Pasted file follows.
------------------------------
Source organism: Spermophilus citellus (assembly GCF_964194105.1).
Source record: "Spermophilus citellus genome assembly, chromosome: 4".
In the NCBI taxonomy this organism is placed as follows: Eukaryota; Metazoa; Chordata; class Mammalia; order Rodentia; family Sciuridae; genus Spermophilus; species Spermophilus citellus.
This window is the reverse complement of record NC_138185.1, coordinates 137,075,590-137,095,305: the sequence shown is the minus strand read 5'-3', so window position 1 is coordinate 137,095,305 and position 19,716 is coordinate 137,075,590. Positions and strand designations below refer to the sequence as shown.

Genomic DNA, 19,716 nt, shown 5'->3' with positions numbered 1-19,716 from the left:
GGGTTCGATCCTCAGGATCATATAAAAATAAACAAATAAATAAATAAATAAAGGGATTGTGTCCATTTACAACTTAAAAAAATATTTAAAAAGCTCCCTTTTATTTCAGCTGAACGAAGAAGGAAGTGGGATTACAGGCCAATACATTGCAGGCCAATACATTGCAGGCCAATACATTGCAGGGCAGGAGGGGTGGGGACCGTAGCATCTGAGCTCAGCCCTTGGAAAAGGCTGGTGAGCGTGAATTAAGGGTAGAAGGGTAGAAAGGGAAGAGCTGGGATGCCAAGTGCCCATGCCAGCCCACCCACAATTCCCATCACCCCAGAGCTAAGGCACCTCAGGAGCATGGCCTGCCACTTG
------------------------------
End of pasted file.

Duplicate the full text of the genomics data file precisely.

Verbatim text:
Source organism: Spermophilus citellus (assembly GCF_964194105.1).
Source record: "Spermophilus citellus genome assembly, chromosome: 4".
In the NCBI taxonomy this organism is placed as follows: Eukaryota; Metazoa; Chordata; class Mammalia; order Rodentia; family Sciuridae; genus Spermophilus; species Spermophilus citellus.
This window is the reverse complement of record NC_138185.1, coordinates 137,075,590-137,095,305: the sequence shown is the minus strand read 5'-3', so window position 1 is coordinate 137,095,305 and position 19,716 is coordinate 137,075,590. Positions and strand designations below refer to the sequence as shown.

Genomic DNA, 19,716 nt, shown 5'->3' with positions numbered 1-19,716 from the left:
GGGTTCGATCCTCAGGATCATATAAAAATAAACAAATAAATAAATAAATAAAGGGATTGTGTCCATTTACAACTTAAAAAAATATTTAAAAAGCTCCCTTTTATTTCAGCTGAACGAAGAAGGAAGTGGGATTACAGGCCAATACATTGCAGGCCAATACATTGCAGGCCAATACATTGCAGGGCAGGAGGGGTGGGGACCGTAGCATCTGAGCTCAGCCCTTGGAAAAGGCTGGTGAGCGTGAATTAAGGGTAGAAGGGTAGAAAGGGAAGAGCTGGGATGCCAAGTGCCCATGCCAGCCCACCCACAATTCCCATCACCCCAGAGCTAAGGCACCTCAGGAGCATGGCCTGCCACTTG